No question, the choice of Hagar as Van Halen’s new singer caused more than a few fans to scratch their heads. Remember, this was an era where vocalist swaps weren’t quite as common as today’s practice of finding a clone of your current singer on YouTube. But as Hagar — who had built a formidable resume of work both solo and with Montrose — would prove with his debut on ‘5150,’ his presence gave Van Halen the necessary tools to satisfy in a whole new way.

Of course, Van Halen had begun to explore more melodic pastures with the ‘1984’ album, bringing keyboards prominently into the mix on songs like ‘I’ll Wait’ and ‘Jump.’ But they were now able to take those ideas even further on ‘5150′ with songs like ‘Why Can’t This Be Love’ and ‘Dreams.’ There was even — yikes! — a power balled, ‘Love Walks In.’

Hagar also helped the band to score their first-ever No. 1 album (the first of several) with ’5150.’ Many can lament that Van Halen with Roth was more of a “party” band, but future tequila billionaire Hagar certainly brought his own good times into the mix. Van Hagar concerts often felt like close and personal — okay, maybe drunken — family reunions.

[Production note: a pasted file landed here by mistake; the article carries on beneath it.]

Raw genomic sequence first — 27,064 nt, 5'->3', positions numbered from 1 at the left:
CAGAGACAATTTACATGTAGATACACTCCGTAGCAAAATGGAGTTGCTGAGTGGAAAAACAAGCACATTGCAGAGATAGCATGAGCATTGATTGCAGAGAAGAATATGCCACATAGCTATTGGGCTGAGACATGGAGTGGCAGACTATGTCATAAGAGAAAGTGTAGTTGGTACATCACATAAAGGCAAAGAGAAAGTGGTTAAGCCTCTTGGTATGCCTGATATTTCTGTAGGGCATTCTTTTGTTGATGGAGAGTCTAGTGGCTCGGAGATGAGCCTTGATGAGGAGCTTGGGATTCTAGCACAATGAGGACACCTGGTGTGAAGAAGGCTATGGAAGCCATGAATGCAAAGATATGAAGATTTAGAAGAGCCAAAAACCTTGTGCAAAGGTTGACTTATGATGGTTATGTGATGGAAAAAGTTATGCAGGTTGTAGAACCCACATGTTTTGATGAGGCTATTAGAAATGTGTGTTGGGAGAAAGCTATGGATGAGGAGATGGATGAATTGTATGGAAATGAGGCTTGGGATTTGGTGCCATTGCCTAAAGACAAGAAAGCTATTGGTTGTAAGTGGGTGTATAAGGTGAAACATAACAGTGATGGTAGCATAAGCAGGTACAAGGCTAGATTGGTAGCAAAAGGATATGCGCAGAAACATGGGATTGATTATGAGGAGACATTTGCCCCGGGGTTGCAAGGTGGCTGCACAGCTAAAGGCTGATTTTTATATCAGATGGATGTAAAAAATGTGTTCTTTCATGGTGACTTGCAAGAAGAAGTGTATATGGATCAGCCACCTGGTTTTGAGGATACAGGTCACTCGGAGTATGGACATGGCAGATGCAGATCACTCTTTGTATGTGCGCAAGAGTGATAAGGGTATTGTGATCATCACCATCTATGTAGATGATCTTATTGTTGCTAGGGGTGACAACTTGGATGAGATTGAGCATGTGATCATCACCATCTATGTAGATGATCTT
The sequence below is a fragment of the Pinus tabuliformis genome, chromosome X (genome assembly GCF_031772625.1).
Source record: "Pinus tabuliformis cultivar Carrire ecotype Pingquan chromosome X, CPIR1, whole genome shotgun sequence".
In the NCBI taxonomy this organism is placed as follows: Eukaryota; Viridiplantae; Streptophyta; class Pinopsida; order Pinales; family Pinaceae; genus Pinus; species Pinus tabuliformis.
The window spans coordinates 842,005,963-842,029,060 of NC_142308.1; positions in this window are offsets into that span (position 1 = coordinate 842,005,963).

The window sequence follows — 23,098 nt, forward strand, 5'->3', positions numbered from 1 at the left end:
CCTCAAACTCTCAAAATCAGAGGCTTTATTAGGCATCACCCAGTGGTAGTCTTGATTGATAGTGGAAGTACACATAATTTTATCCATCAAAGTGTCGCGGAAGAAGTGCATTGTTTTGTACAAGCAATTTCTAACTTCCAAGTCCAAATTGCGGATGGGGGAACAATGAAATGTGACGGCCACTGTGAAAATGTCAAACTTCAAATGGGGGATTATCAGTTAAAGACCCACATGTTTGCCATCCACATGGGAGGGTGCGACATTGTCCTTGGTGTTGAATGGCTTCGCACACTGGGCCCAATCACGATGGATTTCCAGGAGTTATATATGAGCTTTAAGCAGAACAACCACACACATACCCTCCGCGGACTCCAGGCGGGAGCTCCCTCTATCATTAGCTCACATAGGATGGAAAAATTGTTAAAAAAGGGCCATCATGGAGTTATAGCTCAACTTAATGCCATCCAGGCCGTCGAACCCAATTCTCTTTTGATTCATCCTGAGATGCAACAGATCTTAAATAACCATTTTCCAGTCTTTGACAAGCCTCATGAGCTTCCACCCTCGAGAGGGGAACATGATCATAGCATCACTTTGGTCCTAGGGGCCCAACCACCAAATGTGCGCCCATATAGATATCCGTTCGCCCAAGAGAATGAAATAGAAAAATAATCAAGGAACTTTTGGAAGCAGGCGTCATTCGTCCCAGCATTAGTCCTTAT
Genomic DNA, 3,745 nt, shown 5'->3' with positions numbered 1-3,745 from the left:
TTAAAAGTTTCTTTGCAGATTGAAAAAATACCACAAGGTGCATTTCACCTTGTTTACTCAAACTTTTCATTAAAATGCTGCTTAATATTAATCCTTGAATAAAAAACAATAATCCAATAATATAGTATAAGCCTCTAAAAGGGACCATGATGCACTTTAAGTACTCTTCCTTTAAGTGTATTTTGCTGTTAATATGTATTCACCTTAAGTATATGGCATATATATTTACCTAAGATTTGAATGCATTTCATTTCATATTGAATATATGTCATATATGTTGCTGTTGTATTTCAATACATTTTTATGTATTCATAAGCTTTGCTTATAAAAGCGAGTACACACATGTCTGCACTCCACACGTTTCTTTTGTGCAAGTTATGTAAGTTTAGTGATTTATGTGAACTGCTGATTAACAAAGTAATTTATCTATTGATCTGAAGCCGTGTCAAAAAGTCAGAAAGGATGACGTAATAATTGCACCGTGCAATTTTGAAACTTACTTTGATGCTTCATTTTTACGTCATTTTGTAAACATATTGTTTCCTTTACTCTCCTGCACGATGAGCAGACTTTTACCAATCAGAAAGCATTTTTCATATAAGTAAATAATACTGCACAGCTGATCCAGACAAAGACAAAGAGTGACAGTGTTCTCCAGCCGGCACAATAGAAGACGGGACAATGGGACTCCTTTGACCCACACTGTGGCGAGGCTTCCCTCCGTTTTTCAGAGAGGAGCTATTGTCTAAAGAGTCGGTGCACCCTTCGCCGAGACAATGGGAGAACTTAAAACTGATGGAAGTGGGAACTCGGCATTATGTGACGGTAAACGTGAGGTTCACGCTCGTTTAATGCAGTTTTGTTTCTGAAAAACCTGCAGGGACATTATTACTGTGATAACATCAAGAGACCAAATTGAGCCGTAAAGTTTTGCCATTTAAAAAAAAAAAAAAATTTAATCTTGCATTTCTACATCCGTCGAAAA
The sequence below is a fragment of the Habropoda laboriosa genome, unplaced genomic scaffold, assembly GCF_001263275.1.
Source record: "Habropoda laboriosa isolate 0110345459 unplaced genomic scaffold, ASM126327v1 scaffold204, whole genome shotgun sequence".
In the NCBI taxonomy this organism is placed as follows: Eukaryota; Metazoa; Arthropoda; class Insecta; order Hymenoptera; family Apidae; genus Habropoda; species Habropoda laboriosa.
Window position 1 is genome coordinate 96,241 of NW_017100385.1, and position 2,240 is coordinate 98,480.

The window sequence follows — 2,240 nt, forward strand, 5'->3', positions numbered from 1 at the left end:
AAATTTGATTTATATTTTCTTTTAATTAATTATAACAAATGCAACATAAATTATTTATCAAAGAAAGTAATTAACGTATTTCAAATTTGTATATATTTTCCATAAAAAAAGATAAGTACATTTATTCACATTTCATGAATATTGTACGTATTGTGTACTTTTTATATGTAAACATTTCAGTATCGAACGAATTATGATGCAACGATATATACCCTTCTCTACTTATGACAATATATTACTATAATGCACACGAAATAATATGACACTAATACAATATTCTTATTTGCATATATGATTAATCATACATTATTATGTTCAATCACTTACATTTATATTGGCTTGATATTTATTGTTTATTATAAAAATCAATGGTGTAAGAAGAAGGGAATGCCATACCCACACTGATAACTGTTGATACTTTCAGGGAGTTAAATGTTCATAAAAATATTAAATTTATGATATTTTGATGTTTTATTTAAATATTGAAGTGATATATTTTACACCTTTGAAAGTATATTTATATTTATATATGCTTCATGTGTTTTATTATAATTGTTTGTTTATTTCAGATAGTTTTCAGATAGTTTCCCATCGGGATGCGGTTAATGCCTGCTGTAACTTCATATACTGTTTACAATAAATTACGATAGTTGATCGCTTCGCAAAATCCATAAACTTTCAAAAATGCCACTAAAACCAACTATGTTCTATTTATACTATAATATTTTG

David Lee Roth is the party? Fair enough — but Hagar brought songwriting consistency and more importantly expanded range to Van Halen. Most of ‘Eat ‘Em and Smile’ depended on old tricks to succeed, and sometimes relied too heavily on flash and Roth’s personality instead of substance. As his 1988 follow-up ‘Skyscraper‘ proved even more clearly, even if you assemble the absolute best army of players — and Bissonette, Sheehan and Vai certainly fit that description — a strong songwriting chemistry needs to be in place in order to achieve career longevity.

But there’s no need to look ahead. Song for song, ‘5150’ is ultimately a better album than ‘Eat ‘Em and Smile.’ Against all odds, lightning struck twice for Van Halen as the combination of Hagar, Eddie and Alex Van Halen and Michael Anthony built a collaborative brotherhood that in 1986 felt pretty special. Today, even though that partnership is regrettably long fractured, ‘5150’ still holds up.

Next Debate - the Beatles Vs. The Stones